The year is 1962: the Cuban Missile Crisis brought the world close to nuclear annihilation, John Glenn became the first American to orbit the Earth, and Sam Walton opened the first Wal-Mart in Arkansas. Meanwhile the Horseheads Public Library moved for the fourth time in eighteen years. Clearly it was time to find a permanent location for the library.
Fund raising efforts intensified as the library board sought donations from the community. The Jayceess conducted annual auctions which included antiques, household goods, even automobiles to raise funds for the Horseheads Library construction. Other community groups such as the Horseheads Women’s Club and over 300 individuals and businesses, contributed to the construction fund to the tune of $55,000. The library also received $57,960 from a New York State Grant. The library was still short funds. However, the Belle Johnson Estate generously donated the remaining funds required to build the new library.
In 1964 The Horseheads Library purchased the home from the Estate of Alma Brown for $22,000. Ironically, Alma Brown was one of the founders of the Horseheads Library and owner of Brown’s Pharmacy which was the first location of the Horseheads Library. In 1965 the house was sold to Wilbur Smith with the agreement the house would be removed from the 405 South Main Street location within sixty days. Mr. Fisher moved the house to East Mill Street in the summer of 1965. Many still remember how skillfully the large house was moved from Main Street down an old railroad bed to a new foundation on East Mill Street. In fact as I type these lines, the house is still occupied on East Mill Street.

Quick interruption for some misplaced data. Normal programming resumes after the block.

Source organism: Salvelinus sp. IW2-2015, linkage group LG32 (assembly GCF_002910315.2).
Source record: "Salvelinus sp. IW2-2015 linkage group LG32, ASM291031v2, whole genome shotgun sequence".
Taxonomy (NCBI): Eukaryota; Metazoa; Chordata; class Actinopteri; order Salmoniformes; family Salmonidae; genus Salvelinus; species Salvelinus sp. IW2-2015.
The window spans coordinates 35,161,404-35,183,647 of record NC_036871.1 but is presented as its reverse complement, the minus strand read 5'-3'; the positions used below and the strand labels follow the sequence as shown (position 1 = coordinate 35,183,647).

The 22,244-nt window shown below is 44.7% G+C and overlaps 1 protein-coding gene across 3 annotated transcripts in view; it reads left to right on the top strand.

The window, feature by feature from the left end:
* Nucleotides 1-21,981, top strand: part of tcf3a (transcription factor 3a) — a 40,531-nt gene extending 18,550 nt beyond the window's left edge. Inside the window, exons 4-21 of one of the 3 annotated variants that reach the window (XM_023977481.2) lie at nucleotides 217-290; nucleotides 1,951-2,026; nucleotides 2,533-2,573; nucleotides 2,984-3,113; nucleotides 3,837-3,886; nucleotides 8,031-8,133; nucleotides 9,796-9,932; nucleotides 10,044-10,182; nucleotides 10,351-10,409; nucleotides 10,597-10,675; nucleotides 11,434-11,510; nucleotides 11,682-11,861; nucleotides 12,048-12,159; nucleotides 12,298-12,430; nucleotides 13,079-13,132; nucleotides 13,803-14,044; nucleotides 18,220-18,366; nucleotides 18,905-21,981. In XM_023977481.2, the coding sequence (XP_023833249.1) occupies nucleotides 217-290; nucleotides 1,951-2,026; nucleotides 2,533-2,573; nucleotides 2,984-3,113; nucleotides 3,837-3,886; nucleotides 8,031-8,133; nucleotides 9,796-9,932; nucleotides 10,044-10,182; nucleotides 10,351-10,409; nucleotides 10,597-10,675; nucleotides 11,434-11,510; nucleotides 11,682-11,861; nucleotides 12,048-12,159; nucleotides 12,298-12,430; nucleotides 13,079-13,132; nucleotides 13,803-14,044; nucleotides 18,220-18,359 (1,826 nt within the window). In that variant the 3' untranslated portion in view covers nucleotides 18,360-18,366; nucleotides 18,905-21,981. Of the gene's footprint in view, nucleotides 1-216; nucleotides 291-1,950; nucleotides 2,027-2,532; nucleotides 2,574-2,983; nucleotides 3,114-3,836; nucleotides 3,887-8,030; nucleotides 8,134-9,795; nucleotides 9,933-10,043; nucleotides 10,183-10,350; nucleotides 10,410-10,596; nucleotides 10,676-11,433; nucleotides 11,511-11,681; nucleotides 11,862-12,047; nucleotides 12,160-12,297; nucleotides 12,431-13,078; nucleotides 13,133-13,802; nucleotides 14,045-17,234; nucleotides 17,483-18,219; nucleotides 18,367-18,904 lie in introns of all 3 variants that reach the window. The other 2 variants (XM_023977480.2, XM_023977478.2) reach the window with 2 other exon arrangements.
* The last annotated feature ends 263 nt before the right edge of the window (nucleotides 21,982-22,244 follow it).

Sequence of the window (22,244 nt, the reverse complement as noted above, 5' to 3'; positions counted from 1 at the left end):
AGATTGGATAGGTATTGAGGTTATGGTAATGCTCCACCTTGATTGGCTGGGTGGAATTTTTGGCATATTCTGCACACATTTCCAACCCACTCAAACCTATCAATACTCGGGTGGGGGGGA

The library cost approximately $153,000 to build. Adjusting for inflation, the cost in 2019 would have been $1,178,860. The funds raised by the Horseheads community combined with a grant from New York State and a generous bequest demonstrated how the community recognized the importance of the public library. For all intents and purposes they “paid cash,” for the library building. Nowadays capital projects usually require a taxpayer approved bond essentially indebting the library for so long that takes a generation to pay back.
While the library’s official name was and still is the Horseheads Free Library, due to her tireless work in creating, and fund raising, the library building was named the Ruth B. Leet Memorial Library. In July 1967 the library opened to the public with over 17,570 library items in its collection and three paid staff members. The official opening occurred on October 2, 1967. And the rest is history….
Owen Frank, Branch Supervisor
CCLD-Horseheads Free Library